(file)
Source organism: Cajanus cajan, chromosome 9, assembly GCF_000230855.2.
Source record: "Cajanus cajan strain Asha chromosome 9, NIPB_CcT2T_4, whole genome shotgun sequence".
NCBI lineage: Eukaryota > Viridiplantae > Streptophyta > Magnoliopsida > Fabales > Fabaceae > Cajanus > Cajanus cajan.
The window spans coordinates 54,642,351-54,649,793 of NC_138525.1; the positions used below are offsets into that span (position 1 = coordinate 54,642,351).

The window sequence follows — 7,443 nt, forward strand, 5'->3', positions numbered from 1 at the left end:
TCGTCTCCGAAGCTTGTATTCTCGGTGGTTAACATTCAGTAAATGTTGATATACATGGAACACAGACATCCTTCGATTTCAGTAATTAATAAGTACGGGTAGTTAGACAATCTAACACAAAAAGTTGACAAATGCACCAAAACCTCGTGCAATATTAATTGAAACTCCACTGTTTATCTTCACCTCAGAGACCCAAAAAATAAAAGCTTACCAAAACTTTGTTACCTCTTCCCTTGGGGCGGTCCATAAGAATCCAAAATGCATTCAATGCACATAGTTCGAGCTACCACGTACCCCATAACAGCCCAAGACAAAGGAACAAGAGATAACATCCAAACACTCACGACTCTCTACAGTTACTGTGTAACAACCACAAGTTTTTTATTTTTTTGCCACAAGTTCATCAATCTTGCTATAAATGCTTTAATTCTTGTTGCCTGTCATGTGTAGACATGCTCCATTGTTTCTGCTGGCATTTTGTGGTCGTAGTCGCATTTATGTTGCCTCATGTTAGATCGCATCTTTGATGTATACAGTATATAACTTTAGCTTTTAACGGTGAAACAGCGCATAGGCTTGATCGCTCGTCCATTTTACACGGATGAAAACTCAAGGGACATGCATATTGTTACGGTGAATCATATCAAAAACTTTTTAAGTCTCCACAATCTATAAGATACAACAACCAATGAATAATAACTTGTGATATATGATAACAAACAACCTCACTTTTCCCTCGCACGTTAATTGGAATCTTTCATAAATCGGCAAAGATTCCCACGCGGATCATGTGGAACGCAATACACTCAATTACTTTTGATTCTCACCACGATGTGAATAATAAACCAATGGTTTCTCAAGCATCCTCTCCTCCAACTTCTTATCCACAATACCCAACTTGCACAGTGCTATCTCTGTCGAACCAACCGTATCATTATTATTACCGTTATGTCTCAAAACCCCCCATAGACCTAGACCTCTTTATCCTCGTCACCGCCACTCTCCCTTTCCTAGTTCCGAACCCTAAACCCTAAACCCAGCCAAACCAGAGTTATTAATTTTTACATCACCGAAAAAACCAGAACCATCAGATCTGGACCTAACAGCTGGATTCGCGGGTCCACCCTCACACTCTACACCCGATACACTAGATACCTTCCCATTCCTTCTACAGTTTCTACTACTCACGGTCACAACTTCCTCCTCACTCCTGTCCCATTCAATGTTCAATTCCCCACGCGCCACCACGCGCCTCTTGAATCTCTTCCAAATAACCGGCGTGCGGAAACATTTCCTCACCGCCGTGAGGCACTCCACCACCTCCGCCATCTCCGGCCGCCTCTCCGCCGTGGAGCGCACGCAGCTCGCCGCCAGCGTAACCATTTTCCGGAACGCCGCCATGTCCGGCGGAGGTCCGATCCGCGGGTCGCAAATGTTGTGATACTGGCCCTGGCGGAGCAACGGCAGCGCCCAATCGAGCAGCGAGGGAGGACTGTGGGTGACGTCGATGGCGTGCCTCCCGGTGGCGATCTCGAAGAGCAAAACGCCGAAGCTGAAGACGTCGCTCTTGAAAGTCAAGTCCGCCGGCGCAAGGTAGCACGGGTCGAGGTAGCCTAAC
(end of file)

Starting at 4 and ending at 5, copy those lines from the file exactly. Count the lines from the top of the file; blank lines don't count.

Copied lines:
The window spans coordinates 54,642,351-54,649,793 of NC_138525.1; the positions used below are offsets into that span (position 1 = coordinate 54,642,351).

The window sequence follows — 7,443 nt, forward strand, 5'->3', positions numbered from 1 at the left end: